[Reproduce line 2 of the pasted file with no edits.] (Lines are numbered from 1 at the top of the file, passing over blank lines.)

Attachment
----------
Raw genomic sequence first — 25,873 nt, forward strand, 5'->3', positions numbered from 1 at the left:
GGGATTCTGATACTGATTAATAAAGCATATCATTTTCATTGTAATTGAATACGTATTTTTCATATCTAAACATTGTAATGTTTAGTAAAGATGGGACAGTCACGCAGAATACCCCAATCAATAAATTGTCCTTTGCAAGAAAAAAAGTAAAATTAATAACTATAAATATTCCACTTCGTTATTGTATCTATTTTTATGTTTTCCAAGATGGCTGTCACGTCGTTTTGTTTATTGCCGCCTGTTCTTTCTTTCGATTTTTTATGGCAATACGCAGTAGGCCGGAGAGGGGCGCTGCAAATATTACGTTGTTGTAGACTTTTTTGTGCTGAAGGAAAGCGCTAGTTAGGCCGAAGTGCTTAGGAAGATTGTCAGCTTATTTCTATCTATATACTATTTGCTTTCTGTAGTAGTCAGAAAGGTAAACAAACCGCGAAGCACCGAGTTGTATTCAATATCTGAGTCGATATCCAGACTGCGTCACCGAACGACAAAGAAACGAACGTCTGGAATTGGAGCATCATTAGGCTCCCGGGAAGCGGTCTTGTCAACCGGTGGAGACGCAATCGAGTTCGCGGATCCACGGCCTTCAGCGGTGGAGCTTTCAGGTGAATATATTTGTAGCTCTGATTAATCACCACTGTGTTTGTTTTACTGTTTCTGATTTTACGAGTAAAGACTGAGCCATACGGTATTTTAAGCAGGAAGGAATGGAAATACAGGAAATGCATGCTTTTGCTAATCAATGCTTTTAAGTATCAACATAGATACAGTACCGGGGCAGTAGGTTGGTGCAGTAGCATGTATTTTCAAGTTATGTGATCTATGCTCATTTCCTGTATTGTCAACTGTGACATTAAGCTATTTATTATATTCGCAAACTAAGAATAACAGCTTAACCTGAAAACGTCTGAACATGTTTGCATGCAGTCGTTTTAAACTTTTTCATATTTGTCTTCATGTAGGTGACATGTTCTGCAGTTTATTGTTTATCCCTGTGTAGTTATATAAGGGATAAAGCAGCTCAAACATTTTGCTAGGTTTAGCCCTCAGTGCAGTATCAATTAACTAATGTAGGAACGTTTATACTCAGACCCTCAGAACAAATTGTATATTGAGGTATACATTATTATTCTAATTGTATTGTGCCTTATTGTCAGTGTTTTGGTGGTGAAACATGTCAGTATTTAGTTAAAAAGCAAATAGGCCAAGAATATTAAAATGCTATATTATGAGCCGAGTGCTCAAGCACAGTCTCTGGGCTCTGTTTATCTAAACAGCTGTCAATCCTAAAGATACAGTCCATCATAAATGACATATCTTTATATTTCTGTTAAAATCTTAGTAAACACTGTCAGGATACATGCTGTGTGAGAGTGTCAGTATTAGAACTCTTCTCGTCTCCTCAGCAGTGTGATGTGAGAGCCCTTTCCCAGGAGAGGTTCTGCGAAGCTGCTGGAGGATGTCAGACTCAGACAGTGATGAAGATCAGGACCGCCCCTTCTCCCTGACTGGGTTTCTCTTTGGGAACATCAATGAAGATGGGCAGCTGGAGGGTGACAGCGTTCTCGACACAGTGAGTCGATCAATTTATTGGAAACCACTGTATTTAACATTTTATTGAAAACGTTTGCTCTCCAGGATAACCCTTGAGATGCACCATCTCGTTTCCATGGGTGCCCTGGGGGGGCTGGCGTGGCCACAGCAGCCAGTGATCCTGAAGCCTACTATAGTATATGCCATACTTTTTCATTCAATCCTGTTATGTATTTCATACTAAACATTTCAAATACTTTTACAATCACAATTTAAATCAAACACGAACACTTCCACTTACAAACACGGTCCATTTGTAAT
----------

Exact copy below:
GGGATTCTGATACTGATTAATAAAGCATATCATTTTCATTGTAATTGAATACGTATTTTTCATATCTAAACATTGTAATGTTTAGTAAAGATGGGACAGTCACGCAGAATACCCCAATCAATAAATTGTCCTTTGCAAGAAAAAAAGTAAAATTAATAACTATAAATATTCCACTTCGTTATTGTATCTATTTTTATGTTTTCCAAGATGGCTGTCACGTCGTTTTGTTTATTGCCGCCTGTTCTTTCTTTCGATTTTTTATGGCAATACGCAGTAGGCCGGAGAGGGGCGCTGCAAATATTACGTTGTTGTAGACTTTTTTGTGCTGAAGGAAAGCGCTAGTTAGGCCGAAGTGCTTAGGAAGATTGTCAGCTTATTTCTATCTATATACTATTTGCTTTCTGTAGTAGTCAGAAAGGTAAACAAACCGCGAAGCACCGAGTTGTATTCAATATCTGAGTCGATATCCAGACTGCGTCACCGAACGACAAAGAAACGAACGTCTGGAATTGGAGCATCATTAGGCTCCCGGGAAGCGGTCTTGTCAACCGGTGGAGACGCAATCGAGTTCGCGGATCCACGGCCTTCAGCGGTGGAGCTTTCAGGTGAATATATTTGTAGCTCTGATTAATCACCACTGTGTTTGTTTTACTGTTTCTGATTTTACGAGTAAAGACTGAGCCATACGGTATTTTAAGCAGGAAGGAATGGAAATACAGGAAATGCATGCTTTTGCTAATCAATGCTTTTAAGTATCAACATAGATACAGTACCGGGGCAGTAGGTTGGTGCAGTAGCATGTATTTTCAAGTTATGTGATCTATGCTCATTTCCTGTATTGTCAACTGTGACATTAAGCTATTTATTATATTCGCAAACTAAGAATAACAGCTTAACCTGAAAACGTCTGAACATGTTTGCATGCAGTCGTTTTAAACTTTTTCATATTTGTCTTCATGTAGGTGACATGTTCTGCAGTTTATTGTTTATCCCTGTGTAGTTATATAAGGGATAAAGCAGCTCAAACATTTTGCTAGGTTTAGCCCTCAGTGCAGTATCAATTAACTAATGTAGGAACGTTTATACTCAGACCCTCAGAACAAATTGTATATTGAGGTATACATTATTATTCTAATTGTATTGTGCCTTATTGTCAGTGTTTTGGTGGTGAAACATGTCAGTATTTAGTTAAAAAGCAAATAGGCCAAGAATATTAAAATGCTATATTATGAGCCGAGTGCTCAAGCACAGTCTCTGGGCTCTGTTTATCTAAACAGCTGTCAATCCTAAAGATACAGTCCATCATAAATGACATATCTTTATATTTCTGTTAAAATCTTAGTAAACACTGTCAGGATACATGCTGTGTGAGAGTGTCAGTATTAGAACTCTTCTCGTCTCCTCAGCAGTGTGATGTGAGAGCCCTTTCCCAGGAGAGGTTCTGCGAAGCTGCTGGAGGATGTCAGACTCAGACAGTGATGAAGATCAGGACCGCCCCTTCTCCCTGACTGGGTTTCTCTTTGGGAACATCAATGAAGATGGGCAGCTGGAGGGTGACAGCGTTCTCGACACAGTGAGTCGATCAATTTATTGGAAACCACTGTATTTAACATTTTATTGAAAACGTTTGCTCTCCAGGATAACCCTTGAGATGCACCATCTCGTTTCCATGGGTGCCCTGGGGGGGCTGGCGTGGCCACAGCAGCCAGTGATCCTGAAGCCTACTATAGTATATGCCATACTTTTTCATTCAATCCTGTTATGTATTTCATACTAAACATTTCAAATACTTTTACAATCACAATTTAAATCAAACACGAACACTTCCACTTACAAACACGGTCCATTTGTAAT